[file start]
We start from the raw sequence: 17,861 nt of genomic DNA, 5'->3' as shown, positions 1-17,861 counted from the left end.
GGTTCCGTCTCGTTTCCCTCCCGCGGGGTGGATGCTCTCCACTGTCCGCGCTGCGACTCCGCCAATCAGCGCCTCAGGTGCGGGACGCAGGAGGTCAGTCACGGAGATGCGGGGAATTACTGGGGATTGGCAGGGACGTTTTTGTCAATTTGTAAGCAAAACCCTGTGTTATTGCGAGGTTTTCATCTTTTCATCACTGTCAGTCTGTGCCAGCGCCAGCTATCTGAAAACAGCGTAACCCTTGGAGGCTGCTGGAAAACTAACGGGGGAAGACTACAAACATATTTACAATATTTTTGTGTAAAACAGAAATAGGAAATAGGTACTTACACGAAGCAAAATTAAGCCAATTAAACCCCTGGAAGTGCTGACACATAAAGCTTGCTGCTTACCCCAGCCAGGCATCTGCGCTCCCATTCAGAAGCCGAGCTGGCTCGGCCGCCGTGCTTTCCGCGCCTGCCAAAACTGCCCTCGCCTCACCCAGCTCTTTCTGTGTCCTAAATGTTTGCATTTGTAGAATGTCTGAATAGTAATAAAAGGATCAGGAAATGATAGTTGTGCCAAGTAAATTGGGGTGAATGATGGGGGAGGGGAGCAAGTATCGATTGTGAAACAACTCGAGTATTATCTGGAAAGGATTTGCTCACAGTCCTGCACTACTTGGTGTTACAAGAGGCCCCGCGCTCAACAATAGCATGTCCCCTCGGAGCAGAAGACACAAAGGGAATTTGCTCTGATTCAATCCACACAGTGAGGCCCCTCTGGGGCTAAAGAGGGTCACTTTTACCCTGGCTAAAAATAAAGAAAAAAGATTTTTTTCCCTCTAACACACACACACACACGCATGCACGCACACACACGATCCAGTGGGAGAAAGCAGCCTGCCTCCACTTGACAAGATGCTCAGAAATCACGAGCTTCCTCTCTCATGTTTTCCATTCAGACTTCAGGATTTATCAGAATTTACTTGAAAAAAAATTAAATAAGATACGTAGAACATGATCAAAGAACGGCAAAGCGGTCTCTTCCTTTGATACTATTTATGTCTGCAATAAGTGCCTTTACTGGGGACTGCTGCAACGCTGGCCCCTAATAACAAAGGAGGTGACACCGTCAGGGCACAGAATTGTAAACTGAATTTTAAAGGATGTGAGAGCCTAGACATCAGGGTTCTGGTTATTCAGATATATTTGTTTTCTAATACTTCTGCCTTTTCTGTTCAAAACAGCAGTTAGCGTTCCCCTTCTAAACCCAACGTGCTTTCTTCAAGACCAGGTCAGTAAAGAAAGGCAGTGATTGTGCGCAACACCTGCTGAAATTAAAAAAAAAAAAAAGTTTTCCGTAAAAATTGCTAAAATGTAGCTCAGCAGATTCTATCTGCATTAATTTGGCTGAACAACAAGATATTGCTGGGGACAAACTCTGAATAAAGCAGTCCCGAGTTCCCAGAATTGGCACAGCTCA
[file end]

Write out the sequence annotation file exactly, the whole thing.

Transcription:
We start from the raw sequence: 17,861 nt of genomic DNA, 5'->3' as shown, positions 1-17,861 counted from the left end.
GGTTCCGTCTCGTTTCCCTCCCGCGGGGTGGATGCTCTCCACTGTCCGCGCTGCGACTCCGCCAATCAGCGCCTCAGGTGCGGGACGCAGGAGGTCAGTCACGGAGATGCGGGGAATTACTGGGGATTGGCAGGGACGTTTTTGTCAATTTGTAAGCAAAACCCTGTGTTATTGCGAGGTTTTCATCTTTTCATCACTGTCAGTCTGTGCCAGCGCCAGCTATCTGAAAACAGCGTAACCCTTGGAGGCTGCTGGAAAACTAACGGGGGAAGACTACAAACATATTTACAATATTTTTGTGTAAAACAGAAATAGGAAATAGGTACTTACACGAAGCAAAATTAAGCCAATTAAACCCCTGGAAGTGCTGACACATAAAGCTTGCTGCTTACCCCAGCCAGGCATCTGCGCTCCCATTCAGAAGCCGAGCTGGCTCGGCCGCCGTGCTTTCCGCGCCTGCCAAAACTGCCCTCGCCTCACCCAGCTCTTTCTGTGTCCTAAATGTTTGCATTTGTAGAATGTCTGAATAGTAATAAAAGGATCAGGAAATGATAGTTGTGCCAAGTAAATTGGGGTGAATGATGGGGGAGGGGAGCAAGTATCGATTGTGAAACAACTCGAGTATTATCTGGAAAGGATTTGCTCACAGTCCTGCACTACTTGGTGTTACAAGAGGCCCCGCGCTCAACAATAGCATGTCCCCTCGGAGCAGAAGACACAAAGGGAATTTGCTCTGATTCAATCCACACAGTGAGGCCCCTCTGGGGCTAAAGAGGGTCACTTTTACCCTGGCTAAAAATAAAGAAAAAAGATTTTTTTCCCTCTAACACACACACACACACGCATGCACGCACACACACGATCCAGTGGGAGAAAGCAGCCTGCCTCCACTTGACAAGATGCTCAGAAATCACGAGCTTCCTCTCTCATGTTTTCCATTCAGACTTCAGGATTTATCAGAATTTACTTGAAAAAAAATTAAATAAGATACGTAGAACATGATCAAAGAACGGCAAAGCGGTCTCTTCCTTTGATACTATTTATGTCTGCAATAAGTGCCTTTACTGGGGACTGCTGCAACGCTGGCCCCTAATAACAAAGGAGGTGACACCGTCAGGGCACAGAATTGTAAACTGAATTTTAAAGGATGTGAGAGCCTAGACATCAGGGTTCTGGTTATTCAGATATATTTGTTTTCTAATACTTCTGCCTTTTCTGTTCAAAACAGCAGTTAGCGTTCCCCTTCTAAACCCAACGTGCTTTCTTCAAGACCAGGTCAGTAAAGAAAGGCAGTGATTGTGCGCAACACCTGCTGAAATTAAAAAAAAAAAAAAGTTTTCCGTAAAAATTGCTAAAATGTAGCTCAGCAGATTCTATCTGCATTAATTTGGCTGAACAACAAGATATTGCTGGGGACAAACTCTGAATAAAGCAGTCCCGAGTTCCCAGAATTGGCACAGCTCA